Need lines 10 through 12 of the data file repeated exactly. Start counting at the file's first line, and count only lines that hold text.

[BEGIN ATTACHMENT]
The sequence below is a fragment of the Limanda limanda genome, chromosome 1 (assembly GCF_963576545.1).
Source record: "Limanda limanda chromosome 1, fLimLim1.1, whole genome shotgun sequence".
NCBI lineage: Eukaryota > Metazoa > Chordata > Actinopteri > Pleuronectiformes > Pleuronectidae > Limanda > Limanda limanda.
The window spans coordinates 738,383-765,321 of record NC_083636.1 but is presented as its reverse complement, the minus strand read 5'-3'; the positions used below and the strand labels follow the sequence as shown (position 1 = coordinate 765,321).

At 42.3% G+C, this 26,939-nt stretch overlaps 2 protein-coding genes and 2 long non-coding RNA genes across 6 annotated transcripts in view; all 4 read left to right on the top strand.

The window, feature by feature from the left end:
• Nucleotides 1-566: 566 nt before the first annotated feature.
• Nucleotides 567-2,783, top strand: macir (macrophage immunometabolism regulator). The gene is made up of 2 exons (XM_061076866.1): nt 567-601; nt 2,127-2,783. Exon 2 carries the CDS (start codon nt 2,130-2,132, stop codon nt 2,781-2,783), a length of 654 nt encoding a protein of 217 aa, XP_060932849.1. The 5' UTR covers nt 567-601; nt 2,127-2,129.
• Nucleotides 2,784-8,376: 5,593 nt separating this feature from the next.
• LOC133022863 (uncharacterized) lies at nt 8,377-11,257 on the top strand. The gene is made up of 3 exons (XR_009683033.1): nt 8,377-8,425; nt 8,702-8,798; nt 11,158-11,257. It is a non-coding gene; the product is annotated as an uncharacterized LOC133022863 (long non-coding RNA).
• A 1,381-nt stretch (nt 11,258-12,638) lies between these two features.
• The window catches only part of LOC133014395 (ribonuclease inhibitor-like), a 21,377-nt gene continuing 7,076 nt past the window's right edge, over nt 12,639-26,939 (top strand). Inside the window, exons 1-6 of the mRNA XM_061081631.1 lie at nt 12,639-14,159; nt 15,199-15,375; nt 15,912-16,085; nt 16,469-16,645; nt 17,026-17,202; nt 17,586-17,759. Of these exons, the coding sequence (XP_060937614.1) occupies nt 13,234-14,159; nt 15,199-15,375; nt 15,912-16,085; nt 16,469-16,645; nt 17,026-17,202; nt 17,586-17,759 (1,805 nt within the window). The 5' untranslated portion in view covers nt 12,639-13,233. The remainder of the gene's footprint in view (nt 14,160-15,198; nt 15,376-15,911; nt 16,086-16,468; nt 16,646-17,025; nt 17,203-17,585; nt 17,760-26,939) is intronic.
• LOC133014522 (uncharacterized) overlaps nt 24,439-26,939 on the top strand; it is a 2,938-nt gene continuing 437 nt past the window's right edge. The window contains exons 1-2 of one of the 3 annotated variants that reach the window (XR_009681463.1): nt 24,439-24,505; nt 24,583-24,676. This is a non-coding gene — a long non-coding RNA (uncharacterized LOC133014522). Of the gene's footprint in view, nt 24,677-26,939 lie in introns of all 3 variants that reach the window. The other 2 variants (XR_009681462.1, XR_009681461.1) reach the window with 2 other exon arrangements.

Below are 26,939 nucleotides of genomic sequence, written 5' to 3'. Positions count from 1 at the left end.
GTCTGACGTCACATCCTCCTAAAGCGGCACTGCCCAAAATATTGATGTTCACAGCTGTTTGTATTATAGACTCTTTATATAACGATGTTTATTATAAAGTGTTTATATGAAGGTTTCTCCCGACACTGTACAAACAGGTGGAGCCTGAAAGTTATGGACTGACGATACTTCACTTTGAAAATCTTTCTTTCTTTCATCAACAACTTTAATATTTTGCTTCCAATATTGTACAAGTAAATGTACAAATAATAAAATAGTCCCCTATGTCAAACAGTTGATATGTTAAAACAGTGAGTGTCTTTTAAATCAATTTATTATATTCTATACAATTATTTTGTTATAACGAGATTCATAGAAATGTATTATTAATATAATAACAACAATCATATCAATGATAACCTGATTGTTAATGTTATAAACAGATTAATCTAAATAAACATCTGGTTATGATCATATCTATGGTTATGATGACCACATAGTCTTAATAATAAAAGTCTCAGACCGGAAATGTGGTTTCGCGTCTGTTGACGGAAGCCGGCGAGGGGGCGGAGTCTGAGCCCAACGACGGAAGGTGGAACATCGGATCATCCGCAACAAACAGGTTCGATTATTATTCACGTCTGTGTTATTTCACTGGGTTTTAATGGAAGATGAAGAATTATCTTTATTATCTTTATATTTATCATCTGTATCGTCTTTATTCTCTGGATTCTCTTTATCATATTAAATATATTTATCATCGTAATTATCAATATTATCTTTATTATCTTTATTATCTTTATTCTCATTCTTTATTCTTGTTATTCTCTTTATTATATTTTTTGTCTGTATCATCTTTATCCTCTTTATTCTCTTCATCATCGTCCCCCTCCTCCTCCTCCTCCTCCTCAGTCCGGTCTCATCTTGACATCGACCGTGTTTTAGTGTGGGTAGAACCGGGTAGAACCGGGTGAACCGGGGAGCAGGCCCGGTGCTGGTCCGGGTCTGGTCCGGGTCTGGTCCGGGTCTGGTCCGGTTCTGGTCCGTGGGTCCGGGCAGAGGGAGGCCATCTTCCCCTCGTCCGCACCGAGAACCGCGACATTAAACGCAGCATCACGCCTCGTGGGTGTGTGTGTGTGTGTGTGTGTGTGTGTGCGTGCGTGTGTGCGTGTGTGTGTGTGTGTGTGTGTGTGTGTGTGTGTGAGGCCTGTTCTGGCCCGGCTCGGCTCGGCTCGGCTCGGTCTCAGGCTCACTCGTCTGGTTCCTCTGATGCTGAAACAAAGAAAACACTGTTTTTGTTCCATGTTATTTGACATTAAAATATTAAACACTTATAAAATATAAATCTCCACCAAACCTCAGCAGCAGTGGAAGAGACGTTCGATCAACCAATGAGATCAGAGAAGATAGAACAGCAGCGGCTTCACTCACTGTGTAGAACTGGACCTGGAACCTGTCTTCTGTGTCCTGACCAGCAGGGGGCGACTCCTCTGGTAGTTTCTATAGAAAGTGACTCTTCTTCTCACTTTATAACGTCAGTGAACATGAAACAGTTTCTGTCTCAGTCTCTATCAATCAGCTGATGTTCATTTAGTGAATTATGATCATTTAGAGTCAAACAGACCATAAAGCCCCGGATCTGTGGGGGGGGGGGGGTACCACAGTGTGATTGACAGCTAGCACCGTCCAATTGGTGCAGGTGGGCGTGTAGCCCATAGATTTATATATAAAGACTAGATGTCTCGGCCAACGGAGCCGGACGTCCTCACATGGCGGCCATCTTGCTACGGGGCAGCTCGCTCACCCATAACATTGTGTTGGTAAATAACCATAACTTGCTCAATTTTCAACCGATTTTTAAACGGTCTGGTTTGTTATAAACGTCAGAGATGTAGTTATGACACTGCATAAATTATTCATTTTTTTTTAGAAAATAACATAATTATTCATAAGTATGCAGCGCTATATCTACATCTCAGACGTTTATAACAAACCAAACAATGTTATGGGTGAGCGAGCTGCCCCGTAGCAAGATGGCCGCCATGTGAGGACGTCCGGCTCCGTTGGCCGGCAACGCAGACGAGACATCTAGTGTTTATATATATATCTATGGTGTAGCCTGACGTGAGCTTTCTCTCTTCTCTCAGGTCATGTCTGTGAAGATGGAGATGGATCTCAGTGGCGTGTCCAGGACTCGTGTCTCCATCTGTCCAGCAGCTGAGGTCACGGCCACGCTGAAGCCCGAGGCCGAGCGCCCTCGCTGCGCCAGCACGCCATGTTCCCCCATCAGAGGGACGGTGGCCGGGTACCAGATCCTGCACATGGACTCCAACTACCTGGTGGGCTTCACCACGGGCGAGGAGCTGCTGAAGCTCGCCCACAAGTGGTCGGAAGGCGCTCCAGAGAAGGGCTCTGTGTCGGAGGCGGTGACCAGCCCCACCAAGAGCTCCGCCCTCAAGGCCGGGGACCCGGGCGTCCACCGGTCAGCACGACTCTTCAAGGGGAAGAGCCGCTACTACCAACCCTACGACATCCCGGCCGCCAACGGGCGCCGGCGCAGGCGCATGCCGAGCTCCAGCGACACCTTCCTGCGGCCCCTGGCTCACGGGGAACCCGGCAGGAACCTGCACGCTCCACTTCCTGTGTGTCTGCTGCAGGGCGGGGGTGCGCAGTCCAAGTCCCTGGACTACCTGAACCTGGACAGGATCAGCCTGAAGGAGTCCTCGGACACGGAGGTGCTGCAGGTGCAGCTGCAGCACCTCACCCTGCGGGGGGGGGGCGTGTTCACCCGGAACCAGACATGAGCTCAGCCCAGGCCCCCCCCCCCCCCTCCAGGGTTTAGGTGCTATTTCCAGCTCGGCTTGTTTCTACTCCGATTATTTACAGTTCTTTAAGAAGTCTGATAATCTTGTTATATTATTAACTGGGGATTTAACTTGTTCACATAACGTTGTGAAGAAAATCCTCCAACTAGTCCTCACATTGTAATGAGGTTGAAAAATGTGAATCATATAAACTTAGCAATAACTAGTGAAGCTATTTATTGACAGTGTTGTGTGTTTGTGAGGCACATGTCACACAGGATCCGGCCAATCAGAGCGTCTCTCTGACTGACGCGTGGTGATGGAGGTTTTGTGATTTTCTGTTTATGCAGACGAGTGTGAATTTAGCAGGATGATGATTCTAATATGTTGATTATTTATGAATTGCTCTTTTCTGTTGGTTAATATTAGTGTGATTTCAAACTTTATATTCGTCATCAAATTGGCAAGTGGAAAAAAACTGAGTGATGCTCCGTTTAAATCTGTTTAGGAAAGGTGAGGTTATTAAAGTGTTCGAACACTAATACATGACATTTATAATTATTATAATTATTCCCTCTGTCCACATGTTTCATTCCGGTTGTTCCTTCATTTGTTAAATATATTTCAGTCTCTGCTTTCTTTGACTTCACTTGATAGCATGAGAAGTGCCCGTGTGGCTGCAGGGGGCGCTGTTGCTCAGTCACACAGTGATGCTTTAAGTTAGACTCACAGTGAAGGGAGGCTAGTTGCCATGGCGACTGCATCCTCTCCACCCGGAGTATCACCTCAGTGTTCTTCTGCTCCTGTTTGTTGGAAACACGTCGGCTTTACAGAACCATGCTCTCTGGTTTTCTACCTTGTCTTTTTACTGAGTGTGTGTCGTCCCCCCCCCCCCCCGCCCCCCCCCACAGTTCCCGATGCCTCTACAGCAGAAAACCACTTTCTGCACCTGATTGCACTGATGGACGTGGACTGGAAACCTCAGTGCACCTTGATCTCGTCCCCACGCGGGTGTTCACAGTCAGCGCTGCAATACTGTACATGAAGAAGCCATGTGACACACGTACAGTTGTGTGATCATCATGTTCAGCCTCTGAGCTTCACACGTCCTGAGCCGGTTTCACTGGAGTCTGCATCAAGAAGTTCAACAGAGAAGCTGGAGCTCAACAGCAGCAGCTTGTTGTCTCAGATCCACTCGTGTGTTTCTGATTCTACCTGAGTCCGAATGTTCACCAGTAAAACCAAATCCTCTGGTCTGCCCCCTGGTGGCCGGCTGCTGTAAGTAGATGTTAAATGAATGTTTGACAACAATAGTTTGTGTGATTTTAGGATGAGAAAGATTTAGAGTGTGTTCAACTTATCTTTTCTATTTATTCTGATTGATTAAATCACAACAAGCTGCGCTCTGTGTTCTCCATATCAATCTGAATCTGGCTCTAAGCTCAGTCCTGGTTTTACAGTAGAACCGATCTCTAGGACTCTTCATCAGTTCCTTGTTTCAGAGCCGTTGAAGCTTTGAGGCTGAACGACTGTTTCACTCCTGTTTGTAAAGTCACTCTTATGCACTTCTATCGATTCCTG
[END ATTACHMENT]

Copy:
• LOC133022863 (uncharacterized) lies at nt 8,377-11,257 on the top strand. The gene is made up of 3 exons (XR_009683033.1): nt 8,377-8,425; nt 8,702-8,798; nt 11,158-11,257. It is a non-coding gene; the product is annotated as an uncharacterized LOC133022863 (long non-coding RNA).
• A 1,381-nt stretch (nt 11,258-12,638) lies between these two features.
• The window catches only part of LOC133014395 (ribonuclease inhibitor-like), a 21,377-nt gene continuing 7,076 nt past the window's right edge, over nt 12,639-26,939 (top strand). Inside the window, exons 1-6 of the mRNA XM_061081631.1 lie at nt 12,639-14,159; nt 15,199-15,375; nt 15,912-16,085; nt 16,469-16,645; nt 17,026-17,202; nt 17,586-17,759. Of these exons, the coding sequence (XP_060937614.1) occupies nt 13,234-14,159; nt 15,199-15,375; nt 15,912-16,085; nt 16,469-16,645; nt 17,026-17,202; nt 17,586-17,759 (1,805 nt within the window). The 5' untranslated portion in view covers nt 12,639-13,233. The remainder of the gene's footprint in view (nt 14,160-15,198; nt 15,376-15,911; nt 16,086-16,468; nt 16,646-17,025; nt 17,203-17,585; nt 17,760-26,939) is intronic.